Charles, unlike Shabazz, carries the authority of a player who shone at the highest level for Trinidad and Tobago at a time when the country was laden with extraordinary talents like Dwight Yorke, Russell Latapy, David Nakhid and Jerren Nixon.
The 32-year-old Derek King, a former Coach of the Year with Joe Public and a once promising national defender whose career was curtailed by injury, completes the think tank as assistant coach.
In the semifinal game against Martinique, Charles announced the team and gave general remarks about the game ahead. Shabazz then discussed their tactical approach while King closed with instructions on set pieces.
At halftime, Shabazz spoke first and Charles got the last word.
Earlier, in what they jokingly refer to as the “Football Partnership”, the players would giggle and nudge each other as the coaches tried to all have a meaningful input without stepping on the other’s toes. But the success of the approach has converted the dressing room; and themselves.
Each accustomed to having his own way as former head coaches, ideas must now be tested by their three-man panel first.
“There is little room for spontaneity but I think that is making us better,” said Shabazz. “Sometimes, the three of us get off the bench during the game. And the fourth official is having a time with us: ‘One person, please’.”
Charles, who conceded sole leadership with Shabazz’s inclusion, pleaded for the public to give it a chance.
“So far, it has been working and it can only get better,” he said. “There is a real nice chemistry within the team.”
Not that everyone is won over by a team that almost forfeited the Caribbean Cup due to a lack of funding but now has the chance to win it outright.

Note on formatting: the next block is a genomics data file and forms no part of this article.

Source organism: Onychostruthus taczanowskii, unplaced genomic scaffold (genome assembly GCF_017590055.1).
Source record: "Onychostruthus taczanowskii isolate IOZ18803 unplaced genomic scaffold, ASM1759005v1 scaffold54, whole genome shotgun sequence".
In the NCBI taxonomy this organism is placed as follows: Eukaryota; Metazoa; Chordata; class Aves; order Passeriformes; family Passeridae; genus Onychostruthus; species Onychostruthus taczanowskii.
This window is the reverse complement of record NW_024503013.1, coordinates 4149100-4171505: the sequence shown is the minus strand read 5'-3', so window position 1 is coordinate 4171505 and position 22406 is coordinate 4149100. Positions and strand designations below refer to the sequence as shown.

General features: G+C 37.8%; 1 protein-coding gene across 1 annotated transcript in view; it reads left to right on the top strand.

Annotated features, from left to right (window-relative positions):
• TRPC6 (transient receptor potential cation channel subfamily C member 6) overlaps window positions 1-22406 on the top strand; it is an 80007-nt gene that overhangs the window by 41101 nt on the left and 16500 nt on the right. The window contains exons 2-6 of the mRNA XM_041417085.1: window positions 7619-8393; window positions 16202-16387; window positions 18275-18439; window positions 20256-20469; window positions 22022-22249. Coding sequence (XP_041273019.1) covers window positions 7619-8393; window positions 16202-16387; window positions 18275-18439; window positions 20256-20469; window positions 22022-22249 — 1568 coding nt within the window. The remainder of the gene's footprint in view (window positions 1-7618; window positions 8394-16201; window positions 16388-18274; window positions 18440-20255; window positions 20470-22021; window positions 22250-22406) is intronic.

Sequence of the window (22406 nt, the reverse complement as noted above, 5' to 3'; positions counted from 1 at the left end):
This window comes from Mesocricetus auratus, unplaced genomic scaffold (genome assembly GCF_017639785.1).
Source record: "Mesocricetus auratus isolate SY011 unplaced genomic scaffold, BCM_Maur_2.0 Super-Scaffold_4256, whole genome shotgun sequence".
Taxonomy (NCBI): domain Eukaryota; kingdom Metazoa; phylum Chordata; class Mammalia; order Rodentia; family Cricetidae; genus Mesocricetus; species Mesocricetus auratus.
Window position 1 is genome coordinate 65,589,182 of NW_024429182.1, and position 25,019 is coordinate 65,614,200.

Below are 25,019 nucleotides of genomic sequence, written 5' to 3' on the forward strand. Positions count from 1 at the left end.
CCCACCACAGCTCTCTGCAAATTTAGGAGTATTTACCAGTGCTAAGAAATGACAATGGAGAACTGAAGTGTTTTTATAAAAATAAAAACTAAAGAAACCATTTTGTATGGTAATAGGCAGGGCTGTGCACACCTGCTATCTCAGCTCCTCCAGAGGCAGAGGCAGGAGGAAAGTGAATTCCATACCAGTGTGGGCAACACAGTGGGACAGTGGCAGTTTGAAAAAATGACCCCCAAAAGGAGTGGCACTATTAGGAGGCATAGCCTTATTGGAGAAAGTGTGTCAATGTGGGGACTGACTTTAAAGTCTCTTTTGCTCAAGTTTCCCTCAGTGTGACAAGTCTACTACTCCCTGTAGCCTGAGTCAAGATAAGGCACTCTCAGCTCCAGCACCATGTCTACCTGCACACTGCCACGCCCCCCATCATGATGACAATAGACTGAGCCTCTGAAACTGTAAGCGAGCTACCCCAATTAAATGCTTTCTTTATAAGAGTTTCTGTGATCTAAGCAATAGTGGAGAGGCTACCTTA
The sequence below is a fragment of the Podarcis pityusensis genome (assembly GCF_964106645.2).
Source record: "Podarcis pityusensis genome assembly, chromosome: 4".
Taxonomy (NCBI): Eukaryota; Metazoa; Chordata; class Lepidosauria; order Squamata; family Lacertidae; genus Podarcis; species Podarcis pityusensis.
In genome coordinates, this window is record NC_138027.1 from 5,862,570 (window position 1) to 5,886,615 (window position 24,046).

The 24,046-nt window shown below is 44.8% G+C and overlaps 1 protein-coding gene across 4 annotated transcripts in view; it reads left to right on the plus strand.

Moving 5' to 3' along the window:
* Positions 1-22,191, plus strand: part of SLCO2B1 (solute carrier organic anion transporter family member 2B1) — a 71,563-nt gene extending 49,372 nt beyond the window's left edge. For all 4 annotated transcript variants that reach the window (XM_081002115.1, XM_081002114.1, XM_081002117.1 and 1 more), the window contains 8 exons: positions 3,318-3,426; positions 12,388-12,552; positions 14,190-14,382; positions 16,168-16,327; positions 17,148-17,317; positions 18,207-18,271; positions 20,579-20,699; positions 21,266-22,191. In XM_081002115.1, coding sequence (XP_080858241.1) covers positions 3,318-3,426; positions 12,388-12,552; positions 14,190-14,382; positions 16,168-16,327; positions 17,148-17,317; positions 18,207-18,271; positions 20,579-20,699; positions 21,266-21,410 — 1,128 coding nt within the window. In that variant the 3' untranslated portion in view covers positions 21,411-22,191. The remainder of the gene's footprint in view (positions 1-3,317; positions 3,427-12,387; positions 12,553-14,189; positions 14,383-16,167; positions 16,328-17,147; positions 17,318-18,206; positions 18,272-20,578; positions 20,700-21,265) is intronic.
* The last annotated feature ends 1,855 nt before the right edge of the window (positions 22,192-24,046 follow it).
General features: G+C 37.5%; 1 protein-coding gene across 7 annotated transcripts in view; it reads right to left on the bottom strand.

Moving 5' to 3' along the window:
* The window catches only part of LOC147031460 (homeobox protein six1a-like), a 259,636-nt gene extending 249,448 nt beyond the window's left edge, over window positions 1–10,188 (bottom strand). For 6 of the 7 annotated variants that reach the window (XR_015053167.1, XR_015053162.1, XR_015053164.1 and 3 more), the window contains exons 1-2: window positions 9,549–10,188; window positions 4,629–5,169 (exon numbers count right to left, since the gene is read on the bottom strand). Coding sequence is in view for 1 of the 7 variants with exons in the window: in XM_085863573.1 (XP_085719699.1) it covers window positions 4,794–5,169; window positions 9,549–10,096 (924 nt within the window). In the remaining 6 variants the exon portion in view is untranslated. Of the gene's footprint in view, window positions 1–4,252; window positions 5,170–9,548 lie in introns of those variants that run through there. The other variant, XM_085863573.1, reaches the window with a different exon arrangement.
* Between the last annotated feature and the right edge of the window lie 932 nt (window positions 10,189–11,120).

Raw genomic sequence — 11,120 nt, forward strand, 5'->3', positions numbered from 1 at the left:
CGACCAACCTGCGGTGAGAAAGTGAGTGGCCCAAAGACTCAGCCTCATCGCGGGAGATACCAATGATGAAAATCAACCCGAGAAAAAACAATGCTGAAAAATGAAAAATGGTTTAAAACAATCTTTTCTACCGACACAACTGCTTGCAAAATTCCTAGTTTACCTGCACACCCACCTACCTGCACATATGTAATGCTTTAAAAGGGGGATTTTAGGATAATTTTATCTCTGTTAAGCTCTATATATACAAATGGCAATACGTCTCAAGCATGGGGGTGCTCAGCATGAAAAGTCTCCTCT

If the team is being successful and getting this kind of criticism,” said Charles, “I don’t even want to imagine what would have happened if we had bowed out early.”
The Warriors, at present, could easily have a sign on its bench that reads “Under Construction.” From four outings, Trinidad and Tobago managed just three goals while conceding four and neither of the team’s two leading strikers, Devorn Jorsling and Jamal Gay, has scored yet. While talented players like Ataullah Guerra, Joevin Jones and Kevin Molino are still waiting for eureka moments.
But the resilience and tactical discipline of the squad has defied better prepared opponents while the likes of Seon Power, Guerra and Daneil Cyrus have run themselves ragged for the shirt.
Densill Theobald’s endless supply of clever short passes gives the team a focal point in midfield while goalkeeper and captain Jan-Michael Williams has a case for being the tournament’s outstanding player so far.
Last month, the Warriors defeated Cuba 1-0 in Bacolet, Tobago in the Caribbean Cup semifinal phase but Charles insists that they are not automatically favourites.